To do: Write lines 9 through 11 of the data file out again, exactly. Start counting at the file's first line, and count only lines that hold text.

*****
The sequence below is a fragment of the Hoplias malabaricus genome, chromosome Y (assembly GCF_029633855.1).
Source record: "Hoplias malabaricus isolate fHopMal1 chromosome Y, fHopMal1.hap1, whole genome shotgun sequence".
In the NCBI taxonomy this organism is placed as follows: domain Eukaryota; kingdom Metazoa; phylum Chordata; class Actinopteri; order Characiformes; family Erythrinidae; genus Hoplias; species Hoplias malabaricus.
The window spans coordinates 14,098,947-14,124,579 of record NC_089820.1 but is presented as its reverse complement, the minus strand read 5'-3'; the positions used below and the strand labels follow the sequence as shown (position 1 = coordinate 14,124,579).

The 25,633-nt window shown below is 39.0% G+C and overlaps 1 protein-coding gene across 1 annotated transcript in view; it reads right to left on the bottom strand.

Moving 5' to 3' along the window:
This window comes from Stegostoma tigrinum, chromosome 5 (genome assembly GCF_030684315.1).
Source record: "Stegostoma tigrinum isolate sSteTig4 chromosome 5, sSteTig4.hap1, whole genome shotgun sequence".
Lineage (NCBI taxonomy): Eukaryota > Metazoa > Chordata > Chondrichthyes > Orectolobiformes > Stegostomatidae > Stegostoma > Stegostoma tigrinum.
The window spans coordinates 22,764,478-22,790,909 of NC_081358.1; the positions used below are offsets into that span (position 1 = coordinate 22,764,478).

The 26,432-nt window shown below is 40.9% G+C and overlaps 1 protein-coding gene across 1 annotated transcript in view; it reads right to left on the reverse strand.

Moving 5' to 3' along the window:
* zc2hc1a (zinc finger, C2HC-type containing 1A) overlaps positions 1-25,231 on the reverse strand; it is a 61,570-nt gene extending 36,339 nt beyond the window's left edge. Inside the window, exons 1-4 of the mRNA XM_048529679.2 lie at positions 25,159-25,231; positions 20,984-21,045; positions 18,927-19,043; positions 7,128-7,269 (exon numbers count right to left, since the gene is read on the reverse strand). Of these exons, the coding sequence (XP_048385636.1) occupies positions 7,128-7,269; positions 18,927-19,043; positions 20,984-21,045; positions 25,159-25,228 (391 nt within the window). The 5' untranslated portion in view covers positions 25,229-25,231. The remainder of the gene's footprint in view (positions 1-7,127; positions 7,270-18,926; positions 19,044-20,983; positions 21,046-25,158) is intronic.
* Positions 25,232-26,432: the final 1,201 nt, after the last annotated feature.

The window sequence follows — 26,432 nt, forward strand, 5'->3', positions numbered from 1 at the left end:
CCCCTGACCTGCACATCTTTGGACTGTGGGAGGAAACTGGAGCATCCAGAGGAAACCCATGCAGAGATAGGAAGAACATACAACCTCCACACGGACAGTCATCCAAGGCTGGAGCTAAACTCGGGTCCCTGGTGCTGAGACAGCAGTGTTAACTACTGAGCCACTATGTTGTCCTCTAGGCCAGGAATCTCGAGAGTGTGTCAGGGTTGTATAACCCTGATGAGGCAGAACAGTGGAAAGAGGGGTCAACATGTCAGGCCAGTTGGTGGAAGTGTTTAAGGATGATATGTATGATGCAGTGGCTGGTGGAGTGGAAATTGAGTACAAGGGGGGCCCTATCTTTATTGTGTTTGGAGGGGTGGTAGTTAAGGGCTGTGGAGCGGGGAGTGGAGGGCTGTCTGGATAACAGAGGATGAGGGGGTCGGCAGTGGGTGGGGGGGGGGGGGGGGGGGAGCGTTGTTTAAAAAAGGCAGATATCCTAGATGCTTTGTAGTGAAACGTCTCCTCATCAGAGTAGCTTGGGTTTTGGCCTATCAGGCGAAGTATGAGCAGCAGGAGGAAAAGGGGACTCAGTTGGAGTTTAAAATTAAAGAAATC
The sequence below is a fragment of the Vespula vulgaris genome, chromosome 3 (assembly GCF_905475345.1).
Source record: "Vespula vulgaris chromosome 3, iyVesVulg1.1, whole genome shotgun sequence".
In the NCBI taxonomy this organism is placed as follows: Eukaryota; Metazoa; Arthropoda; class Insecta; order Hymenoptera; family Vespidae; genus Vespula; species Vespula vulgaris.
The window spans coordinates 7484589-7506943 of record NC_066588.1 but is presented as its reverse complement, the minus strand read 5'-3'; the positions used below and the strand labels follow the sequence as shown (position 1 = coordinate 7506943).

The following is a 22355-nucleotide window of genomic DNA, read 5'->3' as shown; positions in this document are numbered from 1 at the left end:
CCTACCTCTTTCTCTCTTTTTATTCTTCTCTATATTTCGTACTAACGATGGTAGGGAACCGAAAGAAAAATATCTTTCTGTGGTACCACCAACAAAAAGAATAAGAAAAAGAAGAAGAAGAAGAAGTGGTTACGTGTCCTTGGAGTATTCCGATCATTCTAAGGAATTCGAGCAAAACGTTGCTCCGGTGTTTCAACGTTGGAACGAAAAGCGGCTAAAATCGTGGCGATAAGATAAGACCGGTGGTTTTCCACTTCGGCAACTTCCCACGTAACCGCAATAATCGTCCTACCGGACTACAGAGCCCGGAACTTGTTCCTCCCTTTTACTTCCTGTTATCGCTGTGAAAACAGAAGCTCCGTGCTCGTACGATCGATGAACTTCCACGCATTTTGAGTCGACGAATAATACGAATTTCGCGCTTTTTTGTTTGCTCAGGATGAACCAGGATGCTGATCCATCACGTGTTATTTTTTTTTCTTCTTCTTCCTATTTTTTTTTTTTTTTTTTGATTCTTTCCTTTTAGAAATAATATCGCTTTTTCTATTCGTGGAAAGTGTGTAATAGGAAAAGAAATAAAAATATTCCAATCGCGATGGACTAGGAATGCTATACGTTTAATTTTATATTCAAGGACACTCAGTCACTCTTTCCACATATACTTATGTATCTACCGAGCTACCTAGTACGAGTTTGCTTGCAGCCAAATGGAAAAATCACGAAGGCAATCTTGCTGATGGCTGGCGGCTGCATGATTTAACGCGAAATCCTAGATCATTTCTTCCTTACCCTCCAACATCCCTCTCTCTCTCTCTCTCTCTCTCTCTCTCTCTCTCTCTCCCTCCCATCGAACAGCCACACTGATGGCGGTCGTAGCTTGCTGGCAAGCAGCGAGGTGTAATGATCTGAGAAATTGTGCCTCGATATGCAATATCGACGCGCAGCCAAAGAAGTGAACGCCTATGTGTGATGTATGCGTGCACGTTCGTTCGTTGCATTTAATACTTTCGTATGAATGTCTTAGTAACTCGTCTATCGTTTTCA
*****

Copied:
Lineage (NCBI taxonomy): Eukaryota > Metazoa > Chordata > Chondrichthyes > Orectolobiformes > Stegostomatidae > Stegostoma > Stegostoma tigrinum.
The window spans coordinates 22,764,478-22,790,909 of NC_081358.1; the positions used below are offsets into that span (position 1 = coordinate 22,764,478).

The 26,432-nt window shown below is 40.9% G+C and overlaps 1 protein-coding gene across 1 annotated transcript in view; it reads right to left on the reverse strand.